It’s not an easy task to spend time studying the newly colourised photographs on the Faces of Auschwitz website, let alone read the stories from the Holocaust. Maybe it’s easier for me than many. Being a descendant of Polish Jews, when I read the string of tragic stories, I can identify with the suffering through a form of ancestral relationship to it. That doesn’t mean I can experience it more than anyone else, but it does give me a sense of connection to it.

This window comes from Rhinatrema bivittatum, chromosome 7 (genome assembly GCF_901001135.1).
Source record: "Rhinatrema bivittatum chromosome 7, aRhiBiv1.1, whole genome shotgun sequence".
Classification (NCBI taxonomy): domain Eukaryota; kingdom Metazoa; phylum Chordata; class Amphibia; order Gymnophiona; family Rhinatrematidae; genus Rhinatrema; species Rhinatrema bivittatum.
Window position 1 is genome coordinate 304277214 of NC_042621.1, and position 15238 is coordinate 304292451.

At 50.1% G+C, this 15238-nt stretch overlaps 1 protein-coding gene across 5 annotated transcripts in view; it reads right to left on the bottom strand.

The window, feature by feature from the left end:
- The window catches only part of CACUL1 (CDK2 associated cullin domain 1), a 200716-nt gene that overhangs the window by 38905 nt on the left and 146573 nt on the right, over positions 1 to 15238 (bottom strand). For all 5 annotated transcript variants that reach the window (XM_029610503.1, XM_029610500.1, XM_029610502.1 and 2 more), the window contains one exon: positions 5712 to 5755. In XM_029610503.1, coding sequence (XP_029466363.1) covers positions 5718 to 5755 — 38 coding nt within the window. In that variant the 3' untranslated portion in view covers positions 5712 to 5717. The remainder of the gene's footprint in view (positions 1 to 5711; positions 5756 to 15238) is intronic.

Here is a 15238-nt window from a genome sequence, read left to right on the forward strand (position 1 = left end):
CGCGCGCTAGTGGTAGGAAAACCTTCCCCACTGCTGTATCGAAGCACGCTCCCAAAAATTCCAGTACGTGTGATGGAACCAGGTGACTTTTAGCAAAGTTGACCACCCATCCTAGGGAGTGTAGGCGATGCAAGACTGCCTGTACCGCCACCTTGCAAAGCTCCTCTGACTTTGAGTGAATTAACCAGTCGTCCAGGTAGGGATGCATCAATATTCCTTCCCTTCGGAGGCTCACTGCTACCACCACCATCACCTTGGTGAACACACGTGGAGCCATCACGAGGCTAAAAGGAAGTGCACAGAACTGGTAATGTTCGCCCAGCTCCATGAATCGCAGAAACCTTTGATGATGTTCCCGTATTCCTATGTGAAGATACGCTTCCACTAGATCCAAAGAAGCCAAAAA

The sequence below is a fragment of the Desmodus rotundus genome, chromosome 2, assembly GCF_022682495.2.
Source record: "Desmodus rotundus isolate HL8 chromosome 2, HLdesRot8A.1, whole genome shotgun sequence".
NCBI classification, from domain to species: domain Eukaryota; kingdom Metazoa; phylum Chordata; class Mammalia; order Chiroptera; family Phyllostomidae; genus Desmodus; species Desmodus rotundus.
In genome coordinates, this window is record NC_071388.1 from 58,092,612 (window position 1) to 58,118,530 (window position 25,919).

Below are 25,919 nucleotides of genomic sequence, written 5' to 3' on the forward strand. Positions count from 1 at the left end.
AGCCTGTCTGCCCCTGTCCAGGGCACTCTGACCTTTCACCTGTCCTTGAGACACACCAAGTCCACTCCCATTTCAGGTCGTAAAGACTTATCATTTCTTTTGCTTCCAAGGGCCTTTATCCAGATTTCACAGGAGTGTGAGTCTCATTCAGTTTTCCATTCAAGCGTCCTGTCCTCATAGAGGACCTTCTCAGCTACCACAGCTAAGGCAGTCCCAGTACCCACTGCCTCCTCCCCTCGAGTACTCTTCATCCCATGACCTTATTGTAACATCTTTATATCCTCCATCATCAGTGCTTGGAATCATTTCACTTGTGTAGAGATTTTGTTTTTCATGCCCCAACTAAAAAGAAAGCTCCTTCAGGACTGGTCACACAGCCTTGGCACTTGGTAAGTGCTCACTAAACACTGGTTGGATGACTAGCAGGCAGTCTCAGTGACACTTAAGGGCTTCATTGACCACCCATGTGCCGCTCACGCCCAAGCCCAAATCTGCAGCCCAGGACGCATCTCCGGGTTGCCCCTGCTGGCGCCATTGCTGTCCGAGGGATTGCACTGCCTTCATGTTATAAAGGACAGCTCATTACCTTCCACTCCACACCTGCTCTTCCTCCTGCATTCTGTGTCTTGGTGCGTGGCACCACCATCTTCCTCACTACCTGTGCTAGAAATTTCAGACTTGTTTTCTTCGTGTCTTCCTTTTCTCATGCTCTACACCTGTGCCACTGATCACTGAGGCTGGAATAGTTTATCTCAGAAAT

The Faces of Auschwitz post about Prisoner 7675 haunted me in a special way. We know what she looked like, we know she was Jewish and we know she was murdered in Auschwitz on June 19th, 1942. There are many posts that provide considerable detail into the names and lives of Auschwitz’s victims. It’s fairly natural that the more we know about an individual, the more we can relate to them. Prisoner 7675 falls within a separate category, where the observer is left to use their imagination to fill in the unanswered questions. What was her name? Where did she come from? Did she, and does she have any family?
“Is there something that reminds me of my Nana?
Is there something about my mother in her?”